And how to build an effective centers of influence strategy
Centers of influence are often touted as powerful drivers of sales opportunities. The thinking goes that if you engage someone who also serves your target audience—but who is not a competitor—you can unlock a new source of referrals. For advisors, these centers of influence might be CPAs or attorneys, for example.
In the ideal version of this dynamic, you send the CPA referrals. She sends you referrals. And both of your businesses grow.
In your own career, you have probably shared dozens of cups of coffee with potential centers of influence. You talk briefly about each other’s businesses, goals, and ideal prospects. You informally compare your book of business and see clear opportunities for referrals from both ends of the relationship. You restrain your excitement at the potential of connecting with even a fraction of your new partner’s audience.
And then you both leave the meeting, and nothing happens.
For as much as our industry touts the incredible potential of working with centers of influence, they rarely perform let alone meet the high expectations we have set for them.
- Finding and connecting with a worthwhile centers of influence is difficult
- Neither party wants to be the first to refer business, which can create a standoff
- The relationship lacks structure and expectations are unclear
- The plan for collaborating and sharing business is shortsighted and underdeveloped
- You don’t know enough about each other to truly trust them to serve one of your clients
- Centers of influence returns are not explosive, overnight game-changers but rather the result of gradual, diligent work, so advisors give up too early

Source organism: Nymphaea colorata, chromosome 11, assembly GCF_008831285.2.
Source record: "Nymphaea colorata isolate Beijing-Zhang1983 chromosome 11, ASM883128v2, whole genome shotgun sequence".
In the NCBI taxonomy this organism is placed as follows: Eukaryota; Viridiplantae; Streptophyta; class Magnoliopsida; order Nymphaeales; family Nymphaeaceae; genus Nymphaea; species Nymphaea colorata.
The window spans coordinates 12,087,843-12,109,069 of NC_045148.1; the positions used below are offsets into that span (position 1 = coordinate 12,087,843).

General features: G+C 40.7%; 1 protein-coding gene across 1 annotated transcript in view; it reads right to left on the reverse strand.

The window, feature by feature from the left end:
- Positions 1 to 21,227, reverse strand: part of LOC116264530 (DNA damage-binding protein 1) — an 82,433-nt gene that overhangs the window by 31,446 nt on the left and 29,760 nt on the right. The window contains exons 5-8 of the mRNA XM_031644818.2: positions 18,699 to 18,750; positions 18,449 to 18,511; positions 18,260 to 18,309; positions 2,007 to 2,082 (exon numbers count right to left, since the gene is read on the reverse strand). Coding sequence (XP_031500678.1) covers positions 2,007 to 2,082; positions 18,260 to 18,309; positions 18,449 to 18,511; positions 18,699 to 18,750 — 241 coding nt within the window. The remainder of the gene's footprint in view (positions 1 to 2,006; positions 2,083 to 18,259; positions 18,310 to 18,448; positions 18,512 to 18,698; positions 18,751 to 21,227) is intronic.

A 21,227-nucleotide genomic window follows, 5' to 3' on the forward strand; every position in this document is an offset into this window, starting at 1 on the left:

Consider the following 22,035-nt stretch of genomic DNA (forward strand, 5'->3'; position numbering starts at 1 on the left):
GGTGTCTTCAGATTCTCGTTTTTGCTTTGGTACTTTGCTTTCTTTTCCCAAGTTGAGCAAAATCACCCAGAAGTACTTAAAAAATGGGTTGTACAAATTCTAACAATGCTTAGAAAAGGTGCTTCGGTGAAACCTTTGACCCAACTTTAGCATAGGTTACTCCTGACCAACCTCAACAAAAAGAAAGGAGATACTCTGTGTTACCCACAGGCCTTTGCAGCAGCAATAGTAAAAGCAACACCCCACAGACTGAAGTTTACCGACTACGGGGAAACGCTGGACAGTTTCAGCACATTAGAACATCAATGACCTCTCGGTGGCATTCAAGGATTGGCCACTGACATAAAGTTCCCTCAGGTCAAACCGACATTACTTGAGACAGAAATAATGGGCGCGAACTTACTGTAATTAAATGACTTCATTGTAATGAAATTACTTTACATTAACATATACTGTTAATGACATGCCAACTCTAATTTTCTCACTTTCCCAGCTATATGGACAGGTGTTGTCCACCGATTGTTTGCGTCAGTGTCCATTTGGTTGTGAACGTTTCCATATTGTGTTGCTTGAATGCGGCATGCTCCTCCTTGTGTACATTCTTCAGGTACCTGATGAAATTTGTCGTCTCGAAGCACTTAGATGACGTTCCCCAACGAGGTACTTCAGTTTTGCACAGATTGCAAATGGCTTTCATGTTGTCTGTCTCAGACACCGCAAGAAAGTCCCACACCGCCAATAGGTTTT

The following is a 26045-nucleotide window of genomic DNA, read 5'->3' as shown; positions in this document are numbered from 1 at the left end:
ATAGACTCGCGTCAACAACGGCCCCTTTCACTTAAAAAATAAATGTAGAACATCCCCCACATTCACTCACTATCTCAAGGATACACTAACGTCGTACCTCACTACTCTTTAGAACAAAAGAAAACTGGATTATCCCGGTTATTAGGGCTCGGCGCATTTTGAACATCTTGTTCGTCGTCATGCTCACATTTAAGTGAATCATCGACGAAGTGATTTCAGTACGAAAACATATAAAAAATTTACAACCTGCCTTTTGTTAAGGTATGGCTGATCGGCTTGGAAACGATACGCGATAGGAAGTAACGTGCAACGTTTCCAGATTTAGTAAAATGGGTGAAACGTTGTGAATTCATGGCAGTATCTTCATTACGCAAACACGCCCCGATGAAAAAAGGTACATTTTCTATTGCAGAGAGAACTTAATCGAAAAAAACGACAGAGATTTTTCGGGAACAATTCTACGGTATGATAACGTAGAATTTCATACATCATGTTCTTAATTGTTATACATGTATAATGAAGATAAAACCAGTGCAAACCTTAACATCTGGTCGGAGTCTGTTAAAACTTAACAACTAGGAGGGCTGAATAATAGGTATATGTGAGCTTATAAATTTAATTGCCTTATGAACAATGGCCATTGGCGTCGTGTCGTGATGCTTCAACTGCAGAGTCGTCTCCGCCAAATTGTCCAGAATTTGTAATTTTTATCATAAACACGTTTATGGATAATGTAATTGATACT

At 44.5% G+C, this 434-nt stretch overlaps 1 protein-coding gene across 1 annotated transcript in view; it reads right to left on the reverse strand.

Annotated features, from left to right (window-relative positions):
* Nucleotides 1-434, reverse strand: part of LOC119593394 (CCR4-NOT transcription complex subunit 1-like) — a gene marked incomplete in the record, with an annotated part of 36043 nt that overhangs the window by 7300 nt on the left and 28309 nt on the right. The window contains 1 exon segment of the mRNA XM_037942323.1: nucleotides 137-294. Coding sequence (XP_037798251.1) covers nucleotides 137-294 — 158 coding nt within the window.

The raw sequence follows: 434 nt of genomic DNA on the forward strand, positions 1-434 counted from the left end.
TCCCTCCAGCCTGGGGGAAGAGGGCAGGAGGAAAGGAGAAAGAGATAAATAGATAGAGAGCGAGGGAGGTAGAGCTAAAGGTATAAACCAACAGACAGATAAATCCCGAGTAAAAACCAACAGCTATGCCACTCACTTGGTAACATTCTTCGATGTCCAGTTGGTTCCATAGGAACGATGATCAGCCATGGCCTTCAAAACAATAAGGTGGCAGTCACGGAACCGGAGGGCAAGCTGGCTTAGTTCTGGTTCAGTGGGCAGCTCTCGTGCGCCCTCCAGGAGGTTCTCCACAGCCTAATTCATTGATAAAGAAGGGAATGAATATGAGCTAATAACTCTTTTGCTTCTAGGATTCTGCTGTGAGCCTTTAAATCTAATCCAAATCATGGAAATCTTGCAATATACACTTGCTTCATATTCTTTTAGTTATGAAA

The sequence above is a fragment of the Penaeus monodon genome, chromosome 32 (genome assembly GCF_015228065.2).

The potential that centers of influence have for growing your business is real, and on rare occasions, we see them realized. For the majority of advisors, however, the 6 reasons I just described prevent them from truly tapping into that potential.
The Blueprint for an Effective Centers of Influence Program
As an experienced advisor, you know the path to a sale by heart. You have run the gauntlet hundreds of times and encountered a wide array of curve balls and sucker punches along the way. This experience with the sales process helps you to push relationships with prospects forward, and it equips you with the sales IQ you need to quickly react to prospect challenges and to solve problems as they develop. And then you have the expertise to follow the sale with execution, delivering on the promises you made during the sale.
Working with a center of influence is a different kind of sale and a different kind of relationship. Some of the lessons you have learned in your work with prospects or clients will apply, but the path itself is different and the opportunity takes longer to mature.
Here is the path we have seen work best for advisors when they engage centers of influence:
- At the outset, recognize that for a center of influence to work well it cannot be a passive source of new business. It will take active management, nurturing, and development to bear worthwhile fruit. Think of a center of influence as a marketing partner and use that to inform how you develop the relationship.
- Someone in the partnership has to take the reins and drive the relationship. Given your goals and that you are likely to be the individual initiating the relationship, we recommend that advisors take this role. Otherwise, neither party is likely to step up and the opportunity will fizzle out for all of the same reasons that usually hinder the potential of a center of influence.
- Set expectations and use upfront agreements with potential centers of influence. From the very beginning of the first meeting, layout what your goals are for each discussion and what your broader goals and expectations are for a partnership. Early on, your meetings will be focused on determining whether you are a good fit, and once that has been decided, later meetings should focus on how you implement the recommendations covered in the following blueprint points.